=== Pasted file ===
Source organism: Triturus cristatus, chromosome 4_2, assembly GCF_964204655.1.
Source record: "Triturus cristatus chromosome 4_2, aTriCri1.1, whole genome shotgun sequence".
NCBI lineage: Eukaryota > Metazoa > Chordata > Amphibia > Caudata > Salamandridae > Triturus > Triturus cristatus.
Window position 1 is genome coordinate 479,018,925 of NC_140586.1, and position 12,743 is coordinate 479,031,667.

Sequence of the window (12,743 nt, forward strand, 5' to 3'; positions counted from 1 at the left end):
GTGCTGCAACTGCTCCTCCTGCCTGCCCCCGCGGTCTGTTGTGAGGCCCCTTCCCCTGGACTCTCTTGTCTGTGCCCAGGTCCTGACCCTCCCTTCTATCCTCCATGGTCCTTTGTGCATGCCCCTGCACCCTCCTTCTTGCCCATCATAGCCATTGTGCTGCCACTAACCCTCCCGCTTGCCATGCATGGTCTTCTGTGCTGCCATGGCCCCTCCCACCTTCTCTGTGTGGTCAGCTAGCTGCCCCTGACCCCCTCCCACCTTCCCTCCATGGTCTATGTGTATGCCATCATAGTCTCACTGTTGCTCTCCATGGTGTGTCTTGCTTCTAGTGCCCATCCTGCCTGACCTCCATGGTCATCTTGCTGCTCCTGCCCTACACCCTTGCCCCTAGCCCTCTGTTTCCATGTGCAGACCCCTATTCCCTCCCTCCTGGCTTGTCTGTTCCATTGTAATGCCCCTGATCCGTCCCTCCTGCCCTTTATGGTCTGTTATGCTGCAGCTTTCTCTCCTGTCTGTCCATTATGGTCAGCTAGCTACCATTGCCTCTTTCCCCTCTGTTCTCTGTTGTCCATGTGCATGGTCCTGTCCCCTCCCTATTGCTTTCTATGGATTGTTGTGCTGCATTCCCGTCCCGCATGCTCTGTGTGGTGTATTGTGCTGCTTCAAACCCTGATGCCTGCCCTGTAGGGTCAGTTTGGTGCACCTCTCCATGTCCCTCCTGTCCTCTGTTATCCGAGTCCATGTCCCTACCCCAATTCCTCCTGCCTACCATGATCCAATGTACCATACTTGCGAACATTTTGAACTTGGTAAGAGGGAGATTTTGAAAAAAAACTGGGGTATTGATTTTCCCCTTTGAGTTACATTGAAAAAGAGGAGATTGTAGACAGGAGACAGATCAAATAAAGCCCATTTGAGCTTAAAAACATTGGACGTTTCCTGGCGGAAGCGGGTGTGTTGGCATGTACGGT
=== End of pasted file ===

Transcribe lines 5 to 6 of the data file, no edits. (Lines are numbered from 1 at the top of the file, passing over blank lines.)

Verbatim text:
Sequence of the window (12,743 nt, forward strand, 5' to 3'; positions counted from 1 at the left end):
GTGCTGCAACTGCTCCTCCTGCCTGCCCCCGCGGTCTGTTGTGAGGCCCCTTCCCCTGGACTCTCTTGTCTGTGCCCAGGTCCTGACCCTCCCTTCTATCCTCCATGGTCCTTTGTGCATGCCCCTGCACCCTCCTTCTTGCCCATCATAGCCATTGTGCTGCCACTAACCCTCCCGCTTGCCATGCATGGTCTTCTGTGCTGCCATGGCCCCTCCCACCTTCTCTGTGTGGTCAGCTAGCTGCCCCTGACCCCCTCCCACCTTCCCTCCATGGTCTATGTGTATGCCATCATAGTCTCACTGTTGCTCTCCATGGTGTGTCTTGCTTCTAGTGCCCATCCTGCCTGACCTCCATGGTCATCTTGCTGCTCCTGCCCTACACCCTTGCCCCTAGCCCTCTGTTTCCATGTGCAGACCCCTATTCCCTCCCTCCTGGCTTGTCTGTTCCATTGTAATGCCCCTGATCCGTCCCTCCTGCCCTTTATGGTCTGTTATGCTGCAGCTTTCTCTCCTGTCTGTCCATTATGGTCAGCTAGCTACCATTGCCTCTTTCCCCTCTGTTCTCTGTTGTCCATGTGCATGGTCCTGTCCCCTCCCTATTGCTTTCTATGGATTGTTGTGCTGCATTCCCGTCCCGCATGCTCTGTGTGGTGTATTGTGCTGCTTCAAACCCTGATGCCTGCCCTGTAGGGTCAGTTTGGTGCACCTCTCCATGTCCCTCCTGTCCTCTGTTATCCGAGTCCATGTCCCTACCCCAATTCCTCCTGCCTACCATGATCCAATGTACCATACTTGCGAACATTTTGAACTTGGTAAGAGGGAGATTTTGAAAAAAAACTGGGGTATTGATTTTCCCCTTTGAGTTACATTGAAAAAGAGGAGATTGTAGACAGGAGACAGATCAAATAAAGCCCATTTGAGCTTAAAAACATTGGACGTTTCCTGGCGGAAGCGGGTGTGTTGGCATGTACGGT